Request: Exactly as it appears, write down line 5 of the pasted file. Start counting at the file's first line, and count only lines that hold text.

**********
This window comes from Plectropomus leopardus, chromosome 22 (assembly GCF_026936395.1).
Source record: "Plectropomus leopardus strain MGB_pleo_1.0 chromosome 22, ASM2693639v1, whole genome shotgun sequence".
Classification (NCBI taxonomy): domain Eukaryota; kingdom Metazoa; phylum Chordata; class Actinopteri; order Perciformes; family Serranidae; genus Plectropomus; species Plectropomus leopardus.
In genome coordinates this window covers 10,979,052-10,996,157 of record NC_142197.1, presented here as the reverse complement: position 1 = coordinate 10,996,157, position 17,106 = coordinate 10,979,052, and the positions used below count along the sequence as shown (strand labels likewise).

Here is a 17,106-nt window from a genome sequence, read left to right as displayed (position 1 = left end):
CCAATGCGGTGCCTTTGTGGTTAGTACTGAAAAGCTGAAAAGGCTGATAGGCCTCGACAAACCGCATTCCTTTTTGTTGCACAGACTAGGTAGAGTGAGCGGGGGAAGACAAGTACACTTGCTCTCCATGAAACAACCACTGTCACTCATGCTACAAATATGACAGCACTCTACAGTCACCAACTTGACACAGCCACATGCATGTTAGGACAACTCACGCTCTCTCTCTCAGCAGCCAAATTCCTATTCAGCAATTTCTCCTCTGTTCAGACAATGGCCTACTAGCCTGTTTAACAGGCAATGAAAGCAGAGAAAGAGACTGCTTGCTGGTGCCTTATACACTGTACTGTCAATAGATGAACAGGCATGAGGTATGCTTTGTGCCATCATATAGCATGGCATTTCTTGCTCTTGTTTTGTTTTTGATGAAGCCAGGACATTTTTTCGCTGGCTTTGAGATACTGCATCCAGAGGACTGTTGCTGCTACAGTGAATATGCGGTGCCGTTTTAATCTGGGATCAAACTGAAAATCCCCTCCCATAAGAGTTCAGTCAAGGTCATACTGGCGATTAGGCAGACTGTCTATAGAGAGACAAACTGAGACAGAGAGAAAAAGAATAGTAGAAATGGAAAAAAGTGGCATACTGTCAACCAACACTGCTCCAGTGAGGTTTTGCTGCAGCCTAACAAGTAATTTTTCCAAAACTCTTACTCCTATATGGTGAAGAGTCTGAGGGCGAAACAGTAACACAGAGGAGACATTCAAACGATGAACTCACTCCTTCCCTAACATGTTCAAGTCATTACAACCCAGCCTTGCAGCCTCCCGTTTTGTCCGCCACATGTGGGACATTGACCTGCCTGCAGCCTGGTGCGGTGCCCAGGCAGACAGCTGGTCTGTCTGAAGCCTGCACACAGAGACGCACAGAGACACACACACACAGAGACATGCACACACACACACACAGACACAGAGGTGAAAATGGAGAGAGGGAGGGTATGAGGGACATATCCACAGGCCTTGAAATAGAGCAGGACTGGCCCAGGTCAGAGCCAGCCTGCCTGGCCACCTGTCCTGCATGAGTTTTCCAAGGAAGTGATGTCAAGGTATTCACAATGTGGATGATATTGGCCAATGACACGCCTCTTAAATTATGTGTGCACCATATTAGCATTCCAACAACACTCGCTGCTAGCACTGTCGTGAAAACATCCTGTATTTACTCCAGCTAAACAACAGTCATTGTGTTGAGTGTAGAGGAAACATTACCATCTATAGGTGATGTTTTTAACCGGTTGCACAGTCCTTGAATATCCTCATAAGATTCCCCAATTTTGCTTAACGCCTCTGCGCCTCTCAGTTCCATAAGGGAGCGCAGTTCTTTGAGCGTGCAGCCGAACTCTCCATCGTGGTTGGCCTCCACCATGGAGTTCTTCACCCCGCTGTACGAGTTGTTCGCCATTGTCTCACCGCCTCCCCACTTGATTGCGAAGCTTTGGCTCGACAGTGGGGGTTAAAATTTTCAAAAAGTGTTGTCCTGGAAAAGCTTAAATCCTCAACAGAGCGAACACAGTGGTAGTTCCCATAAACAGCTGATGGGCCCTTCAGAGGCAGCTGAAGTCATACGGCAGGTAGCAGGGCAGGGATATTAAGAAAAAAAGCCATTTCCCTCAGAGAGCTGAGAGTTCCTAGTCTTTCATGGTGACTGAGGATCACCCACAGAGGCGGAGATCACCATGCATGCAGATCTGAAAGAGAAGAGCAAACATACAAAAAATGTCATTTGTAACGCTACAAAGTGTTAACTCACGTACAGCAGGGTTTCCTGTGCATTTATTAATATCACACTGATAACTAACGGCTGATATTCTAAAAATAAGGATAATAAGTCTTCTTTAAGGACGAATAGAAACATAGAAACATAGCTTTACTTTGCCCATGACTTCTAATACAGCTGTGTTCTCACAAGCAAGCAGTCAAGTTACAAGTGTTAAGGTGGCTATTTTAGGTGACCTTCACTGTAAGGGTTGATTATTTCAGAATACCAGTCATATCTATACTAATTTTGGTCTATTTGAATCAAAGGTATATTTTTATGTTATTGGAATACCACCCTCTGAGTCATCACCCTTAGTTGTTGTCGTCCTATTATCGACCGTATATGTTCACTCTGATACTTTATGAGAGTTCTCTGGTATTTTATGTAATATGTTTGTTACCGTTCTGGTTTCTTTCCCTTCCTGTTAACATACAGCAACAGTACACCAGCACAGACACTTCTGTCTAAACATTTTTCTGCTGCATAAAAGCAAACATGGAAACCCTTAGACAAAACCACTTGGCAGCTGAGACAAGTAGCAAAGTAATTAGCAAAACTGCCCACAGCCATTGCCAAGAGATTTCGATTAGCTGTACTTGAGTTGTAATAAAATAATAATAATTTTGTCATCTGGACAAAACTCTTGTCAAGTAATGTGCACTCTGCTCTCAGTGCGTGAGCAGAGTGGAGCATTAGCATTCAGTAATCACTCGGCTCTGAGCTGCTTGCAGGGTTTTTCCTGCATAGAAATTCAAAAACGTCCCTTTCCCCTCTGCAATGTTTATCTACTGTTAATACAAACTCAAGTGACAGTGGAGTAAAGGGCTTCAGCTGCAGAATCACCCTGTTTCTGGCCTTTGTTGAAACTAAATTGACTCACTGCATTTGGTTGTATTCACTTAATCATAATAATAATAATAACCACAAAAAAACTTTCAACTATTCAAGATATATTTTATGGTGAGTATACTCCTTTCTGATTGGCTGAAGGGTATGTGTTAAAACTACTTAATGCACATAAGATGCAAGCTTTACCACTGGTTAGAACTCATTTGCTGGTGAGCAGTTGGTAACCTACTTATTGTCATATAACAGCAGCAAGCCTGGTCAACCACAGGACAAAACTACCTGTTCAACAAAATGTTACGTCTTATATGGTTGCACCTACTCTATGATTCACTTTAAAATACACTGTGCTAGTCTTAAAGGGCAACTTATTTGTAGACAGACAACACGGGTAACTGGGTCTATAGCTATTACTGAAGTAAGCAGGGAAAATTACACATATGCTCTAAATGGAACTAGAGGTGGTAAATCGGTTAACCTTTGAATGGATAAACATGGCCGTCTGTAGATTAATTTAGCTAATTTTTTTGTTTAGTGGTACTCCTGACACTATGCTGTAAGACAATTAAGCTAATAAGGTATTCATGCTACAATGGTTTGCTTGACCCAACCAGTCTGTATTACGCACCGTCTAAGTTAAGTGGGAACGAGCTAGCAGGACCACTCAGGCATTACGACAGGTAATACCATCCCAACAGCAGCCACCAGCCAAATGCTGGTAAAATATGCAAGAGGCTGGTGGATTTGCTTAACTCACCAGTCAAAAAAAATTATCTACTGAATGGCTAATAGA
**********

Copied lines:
Here is a 17,106-nt window from a genome sequence, read left to right as displayed (position 1 = left end):